The second studio album from Bloomington-based band Motihari Brigade is entitled “The Party Is Over”, composed of 13 tracks spanning a multitude of subgenres and styles. The album’s predominant brass/horns section gave some strong Ska Punk and Reggae-Rock-Fusion vibes. The first impression I had with this album was that its creative process must’ve taken a lot of inspiration from Aerosmith, The Who, Rush, and Pink Floyd. The progressive songwriting makes the songs memorable and catchy, yet detailed. The first four songs feel like a Rock-Opera of their own, with some recurring lyrics and narratives. The brass section is the main character of those four tracks. It intertwines with the guitar solos adding melodies that make the instrumentation unique and experimental.
The fifth track, Identity Theft, is a pivotal point in the album lyrics and music-wise alike. Being the album’s lengthiest and most 70s-sounding track, it has multiple masterful guitar solos coupled with keyboards and vocal adlibs, highly nostalgic of the Pink-Floyd classic The Great Gig In The Sky. The following track Street Fighting Man is the first anthemic 80s-inspired piece here. It is also the first time we hear raspy vocals with a forward placement from mastermind Eric Winston. The song has thunderous drums and a clean guitar solo that can pump you with all the 80s energy you may need for days. I love how this album can seamlessly shift from one style to the other like that. The following track, Be Free, has a more straightforward blues/folk with an acoustic/semi-hollow guitar and some cool effects. The drums are stompy and the bassline is easy to follow, making this another memorable track.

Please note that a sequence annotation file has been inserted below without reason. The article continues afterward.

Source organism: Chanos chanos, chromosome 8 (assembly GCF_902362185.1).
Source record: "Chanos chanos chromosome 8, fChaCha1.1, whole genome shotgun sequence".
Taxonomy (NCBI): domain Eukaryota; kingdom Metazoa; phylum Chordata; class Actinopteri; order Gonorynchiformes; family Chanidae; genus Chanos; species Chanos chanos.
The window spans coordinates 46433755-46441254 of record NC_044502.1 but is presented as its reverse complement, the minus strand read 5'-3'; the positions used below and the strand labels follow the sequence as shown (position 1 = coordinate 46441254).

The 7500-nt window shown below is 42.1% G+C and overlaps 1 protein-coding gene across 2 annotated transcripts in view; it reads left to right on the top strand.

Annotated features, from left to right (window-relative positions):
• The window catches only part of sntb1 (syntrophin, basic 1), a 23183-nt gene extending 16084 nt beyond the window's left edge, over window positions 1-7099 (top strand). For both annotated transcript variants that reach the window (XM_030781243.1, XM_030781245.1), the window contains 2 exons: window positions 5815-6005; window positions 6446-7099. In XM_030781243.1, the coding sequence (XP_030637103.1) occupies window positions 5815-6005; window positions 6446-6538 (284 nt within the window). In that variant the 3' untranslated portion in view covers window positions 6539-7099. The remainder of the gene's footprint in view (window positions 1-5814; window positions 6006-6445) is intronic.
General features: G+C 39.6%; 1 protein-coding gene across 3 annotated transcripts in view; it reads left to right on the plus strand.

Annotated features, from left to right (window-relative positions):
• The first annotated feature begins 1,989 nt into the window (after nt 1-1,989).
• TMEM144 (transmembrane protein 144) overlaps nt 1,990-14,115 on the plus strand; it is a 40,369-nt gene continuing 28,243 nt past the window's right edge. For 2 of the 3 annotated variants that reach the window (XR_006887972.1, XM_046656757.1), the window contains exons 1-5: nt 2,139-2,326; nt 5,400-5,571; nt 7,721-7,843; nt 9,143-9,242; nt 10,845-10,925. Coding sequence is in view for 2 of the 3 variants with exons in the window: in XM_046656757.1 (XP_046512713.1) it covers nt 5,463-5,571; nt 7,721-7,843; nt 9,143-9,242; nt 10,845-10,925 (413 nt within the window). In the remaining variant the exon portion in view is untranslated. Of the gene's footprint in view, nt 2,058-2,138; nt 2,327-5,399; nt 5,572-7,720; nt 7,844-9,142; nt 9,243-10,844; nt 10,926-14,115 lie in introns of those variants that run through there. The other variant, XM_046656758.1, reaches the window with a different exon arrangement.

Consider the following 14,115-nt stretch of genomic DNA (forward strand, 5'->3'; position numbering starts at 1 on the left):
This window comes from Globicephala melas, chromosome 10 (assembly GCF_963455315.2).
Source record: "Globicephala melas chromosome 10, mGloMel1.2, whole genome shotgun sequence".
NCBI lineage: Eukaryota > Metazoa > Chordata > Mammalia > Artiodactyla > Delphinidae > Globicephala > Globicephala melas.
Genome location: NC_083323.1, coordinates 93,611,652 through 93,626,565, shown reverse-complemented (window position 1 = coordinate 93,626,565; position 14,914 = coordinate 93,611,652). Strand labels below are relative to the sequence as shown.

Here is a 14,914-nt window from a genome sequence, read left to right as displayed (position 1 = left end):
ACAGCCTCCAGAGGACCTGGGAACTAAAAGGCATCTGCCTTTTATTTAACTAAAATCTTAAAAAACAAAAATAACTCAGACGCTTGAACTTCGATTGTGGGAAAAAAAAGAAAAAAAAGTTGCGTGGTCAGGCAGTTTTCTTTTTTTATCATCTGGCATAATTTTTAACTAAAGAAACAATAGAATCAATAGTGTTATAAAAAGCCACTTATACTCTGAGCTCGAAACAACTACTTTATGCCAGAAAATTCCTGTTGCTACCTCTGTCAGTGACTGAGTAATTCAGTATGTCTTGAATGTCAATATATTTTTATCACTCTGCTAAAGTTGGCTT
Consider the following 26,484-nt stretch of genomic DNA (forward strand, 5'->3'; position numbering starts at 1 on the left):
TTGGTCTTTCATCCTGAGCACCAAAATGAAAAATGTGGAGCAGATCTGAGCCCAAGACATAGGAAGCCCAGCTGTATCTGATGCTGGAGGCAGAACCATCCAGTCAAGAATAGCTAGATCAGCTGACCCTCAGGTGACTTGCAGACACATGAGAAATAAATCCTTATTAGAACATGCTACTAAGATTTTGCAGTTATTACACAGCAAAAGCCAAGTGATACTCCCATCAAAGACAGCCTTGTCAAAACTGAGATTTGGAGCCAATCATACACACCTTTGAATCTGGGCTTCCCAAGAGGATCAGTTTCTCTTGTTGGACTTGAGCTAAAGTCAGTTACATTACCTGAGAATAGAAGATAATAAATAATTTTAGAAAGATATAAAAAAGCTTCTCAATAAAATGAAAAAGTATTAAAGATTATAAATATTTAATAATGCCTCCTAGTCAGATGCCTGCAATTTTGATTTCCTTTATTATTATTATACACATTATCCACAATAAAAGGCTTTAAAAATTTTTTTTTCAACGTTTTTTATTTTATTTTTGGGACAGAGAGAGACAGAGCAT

Minefields and Downfalls is another lengthy track, this time with the bluesy guitar and a cool piano in the arrangement. The drum rimshots and added percussions create one of the strongest and most complex buildup sections here. By the time we reach the end of the track, the brass section is back with a horn solo that will make this go down in history as one of the best tracks this band has ever written. Disintegration Blues, We Are The Germs, and Too Big To Fail are a return to form with the Ska/Blues/Fusion mix of the album’s early tracks. We Are The Germs has a fun gimmick with the vocals that I won’t spoil, but just know that you’re in for a treat with these voices and with the horn solo during Too Big To Fail. Revolution Rock is the heaviest track on the album. With Punk and Hard Rock influences, such as its hard-hitting drums and a thumping bassline that will take you back once again to the 70s.The album closer, Morningstar, is a power ballad with piano and keyboard melodies that you can sway along to. It’s a nice breath of fresh air after the wild ride that this album has been.
At its heart, Algorithm and Blues is a Classic Rock record with all the elements and influences fans of that particular era will love. As for newer fans and other demographics, the album has a thing for (almost) everyone. The only con may be its long duration and how some tracks recycle and repeat ideas. None of that is to say that the album is bad or boring, on the contrary, it’s full of innovation and creativity. The moment you start listening to it, it’ll take you more than one day to get over its beauty and captivating rock n roll charm.